Dip one side of the brush into eye shadow. Tap off excess. Sweep across the eyelid. Use flat side for all-over shadow application or tip of brush for more blending. Backstage Beauty Tip: Use with a pressing motion when you want to apply heavy color all over the lid.
Powder brush. The most ubiquitous of all brushes, the powder brush should be in every makeup collection—use it to apply any type of powder product. (Real Techniques by Sam & Nic Chapman Powder Brush, $7.99) Eye blending brush. The name is a dead giveaway: This brush is a must-have for blending eyeshadow into your lids.
We consulted with makeup artists Carissa Ferreri, Raul Otero, and Vlada Haggerty (yes, that's the Vlada behind @vladamua), to get the scoop on the best ways to apply concealer with a makeup brush, and the best brushes for covering blemishes, dark circles, and more.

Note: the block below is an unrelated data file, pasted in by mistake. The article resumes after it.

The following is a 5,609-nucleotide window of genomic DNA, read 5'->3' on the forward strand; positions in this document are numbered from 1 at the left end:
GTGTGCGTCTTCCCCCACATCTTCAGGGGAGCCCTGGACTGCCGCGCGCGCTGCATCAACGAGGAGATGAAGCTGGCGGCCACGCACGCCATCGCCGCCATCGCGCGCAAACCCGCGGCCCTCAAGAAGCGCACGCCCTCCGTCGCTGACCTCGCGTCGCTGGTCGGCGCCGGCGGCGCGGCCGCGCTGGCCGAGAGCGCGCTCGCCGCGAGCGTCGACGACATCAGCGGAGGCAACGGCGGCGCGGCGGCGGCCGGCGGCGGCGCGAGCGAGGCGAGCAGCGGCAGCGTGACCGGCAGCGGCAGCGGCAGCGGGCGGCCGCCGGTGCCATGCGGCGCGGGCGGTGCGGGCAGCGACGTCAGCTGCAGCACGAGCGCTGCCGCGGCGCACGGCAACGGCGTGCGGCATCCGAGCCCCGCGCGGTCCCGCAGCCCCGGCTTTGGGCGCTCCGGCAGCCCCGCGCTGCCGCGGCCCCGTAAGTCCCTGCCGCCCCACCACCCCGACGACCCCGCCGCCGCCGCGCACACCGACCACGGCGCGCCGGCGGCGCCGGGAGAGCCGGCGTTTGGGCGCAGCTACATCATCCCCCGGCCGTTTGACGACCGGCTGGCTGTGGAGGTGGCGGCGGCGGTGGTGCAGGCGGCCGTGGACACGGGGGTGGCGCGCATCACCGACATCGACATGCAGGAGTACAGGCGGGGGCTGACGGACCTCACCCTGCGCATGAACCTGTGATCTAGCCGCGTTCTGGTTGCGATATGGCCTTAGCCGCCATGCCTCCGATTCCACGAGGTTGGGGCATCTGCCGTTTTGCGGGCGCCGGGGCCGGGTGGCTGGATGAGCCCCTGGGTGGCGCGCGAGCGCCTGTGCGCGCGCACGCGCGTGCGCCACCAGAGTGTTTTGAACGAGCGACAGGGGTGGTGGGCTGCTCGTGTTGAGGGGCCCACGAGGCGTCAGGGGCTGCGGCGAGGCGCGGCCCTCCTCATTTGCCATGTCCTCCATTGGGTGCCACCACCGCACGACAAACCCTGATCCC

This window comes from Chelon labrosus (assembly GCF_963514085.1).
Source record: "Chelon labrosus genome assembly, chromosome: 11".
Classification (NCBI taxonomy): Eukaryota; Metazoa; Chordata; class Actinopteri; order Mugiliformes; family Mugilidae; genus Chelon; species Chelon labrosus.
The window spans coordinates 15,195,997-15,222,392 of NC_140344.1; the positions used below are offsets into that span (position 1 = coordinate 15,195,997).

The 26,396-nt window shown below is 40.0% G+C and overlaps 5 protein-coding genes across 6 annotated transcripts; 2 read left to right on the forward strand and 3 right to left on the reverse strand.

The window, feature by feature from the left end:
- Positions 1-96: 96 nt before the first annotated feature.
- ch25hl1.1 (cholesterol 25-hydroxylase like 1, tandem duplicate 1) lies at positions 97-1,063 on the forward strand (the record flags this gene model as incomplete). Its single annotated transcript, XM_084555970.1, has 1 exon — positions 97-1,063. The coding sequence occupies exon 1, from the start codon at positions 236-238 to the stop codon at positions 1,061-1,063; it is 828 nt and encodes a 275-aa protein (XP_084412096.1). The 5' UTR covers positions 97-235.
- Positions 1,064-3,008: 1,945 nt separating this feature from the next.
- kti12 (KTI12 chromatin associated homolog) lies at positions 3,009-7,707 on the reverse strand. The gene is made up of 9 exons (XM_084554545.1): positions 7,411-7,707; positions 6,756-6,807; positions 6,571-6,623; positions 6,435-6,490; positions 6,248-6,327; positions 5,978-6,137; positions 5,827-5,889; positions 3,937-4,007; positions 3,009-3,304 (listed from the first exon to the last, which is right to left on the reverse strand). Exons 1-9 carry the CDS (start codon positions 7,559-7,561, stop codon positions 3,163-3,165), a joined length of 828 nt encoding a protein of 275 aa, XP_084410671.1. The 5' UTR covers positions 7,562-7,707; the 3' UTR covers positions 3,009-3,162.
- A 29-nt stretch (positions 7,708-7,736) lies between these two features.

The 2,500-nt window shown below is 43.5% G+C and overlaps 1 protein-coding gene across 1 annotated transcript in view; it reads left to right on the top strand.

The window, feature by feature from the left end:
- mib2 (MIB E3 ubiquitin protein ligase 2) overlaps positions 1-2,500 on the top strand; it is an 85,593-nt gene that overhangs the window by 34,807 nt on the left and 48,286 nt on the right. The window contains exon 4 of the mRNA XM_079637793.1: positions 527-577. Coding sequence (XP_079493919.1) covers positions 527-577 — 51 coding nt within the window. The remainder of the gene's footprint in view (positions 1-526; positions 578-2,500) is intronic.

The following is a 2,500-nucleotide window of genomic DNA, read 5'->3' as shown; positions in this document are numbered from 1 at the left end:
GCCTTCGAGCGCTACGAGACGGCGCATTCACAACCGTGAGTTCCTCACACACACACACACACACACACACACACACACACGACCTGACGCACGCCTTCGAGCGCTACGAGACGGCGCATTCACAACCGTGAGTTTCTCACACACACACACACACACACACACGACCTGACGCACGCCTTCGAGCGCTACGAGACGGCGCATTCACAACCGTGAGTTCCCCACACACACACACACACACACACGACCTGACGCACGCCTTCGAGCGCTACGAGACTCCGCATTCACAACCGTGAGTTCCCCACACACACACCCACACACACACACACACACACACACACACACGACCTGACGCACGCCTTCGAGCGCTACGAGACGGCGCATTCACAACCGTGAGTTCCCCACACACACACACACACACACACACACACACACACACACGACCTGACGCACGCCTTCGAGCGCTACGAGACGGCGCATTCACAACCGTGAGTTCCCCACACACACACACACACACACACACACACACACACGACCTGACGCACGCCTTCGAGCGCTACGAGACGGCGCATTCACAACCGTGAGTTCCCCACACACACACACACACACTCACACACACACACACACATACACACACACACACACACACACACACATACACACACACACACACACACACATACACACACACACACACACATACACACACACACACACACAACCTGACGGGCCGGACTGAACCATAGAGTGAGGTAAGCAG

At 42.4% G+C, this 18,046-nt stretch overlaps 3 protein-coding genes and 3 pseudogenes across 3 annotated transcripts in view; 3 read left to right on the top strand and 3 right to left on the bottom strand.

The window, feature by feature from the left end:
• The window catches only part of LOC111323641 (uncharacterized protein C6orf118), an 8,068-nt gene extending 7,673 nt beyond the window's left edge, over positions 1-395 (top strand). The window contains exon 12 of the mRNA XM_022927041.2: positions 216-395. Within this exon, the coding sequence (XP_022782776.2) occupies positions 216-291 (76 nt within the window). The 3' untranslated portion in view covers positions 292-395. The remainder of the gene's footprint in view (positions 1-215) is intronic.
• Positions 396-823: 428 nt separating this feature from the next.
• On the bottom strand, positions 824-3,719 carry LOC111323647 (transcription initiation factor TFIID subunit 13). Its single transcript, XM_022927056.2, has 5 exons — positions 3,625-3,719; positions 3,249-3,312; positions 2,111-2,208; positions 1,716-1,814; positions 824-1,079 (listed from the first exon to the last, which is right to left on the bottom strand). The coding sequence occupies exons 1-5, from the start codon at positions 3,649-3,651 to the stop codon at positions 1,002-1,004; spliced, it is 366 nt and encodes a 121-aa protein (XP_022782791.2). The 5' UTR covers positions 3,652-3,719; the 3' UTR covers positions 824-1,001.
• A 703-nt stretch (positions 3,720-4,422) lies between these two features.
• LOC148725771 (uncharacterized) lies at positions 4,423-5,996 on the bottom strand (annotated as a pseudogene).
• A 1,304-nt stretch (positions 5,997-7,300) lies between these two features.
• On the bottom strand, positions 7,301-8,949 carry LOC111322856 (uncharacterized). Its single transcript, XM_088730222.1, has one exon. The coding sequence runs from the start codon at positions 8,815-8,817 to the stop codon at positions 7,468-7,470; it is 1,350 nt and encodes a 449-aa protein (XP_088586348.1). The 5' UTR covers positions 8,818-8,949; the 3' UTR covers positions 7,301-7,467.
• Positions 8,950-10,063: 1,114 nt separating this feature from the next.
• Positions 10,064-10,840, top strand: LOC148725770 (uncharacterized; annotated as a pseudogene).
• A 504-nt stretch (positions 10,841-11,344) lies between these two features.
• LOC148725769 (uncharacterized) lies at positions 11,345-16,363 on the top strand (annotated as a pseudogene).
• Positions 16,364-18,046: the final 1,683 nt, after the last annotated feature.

Contouring — a makeup technique designed to chisel and define the face — has become an essential part of our everyday makeup routines thanks to easy-to-use palettes and endless tutorials. What was once a best kept makeup secret and drag queen trick is now standard makeup fare and can range from a super-defined chisel to just a hint of definition.
If you tend to be a little heavy-handed, or just want a sheerer application of a powder highlight, a fan brush is the way to go. These brushes pick up less product, making it easier to start small and build up intensity rather than depositing too much highlight at once.
Look for a Kabuki brush with a firm brush head and natural bristles, as opposed to synthetic ones; natural bristles do a better job of holding onto pigment, and they help your brush last longer. Some Kabuki brushes come in retractable casing, which draws the brush head inside for protection.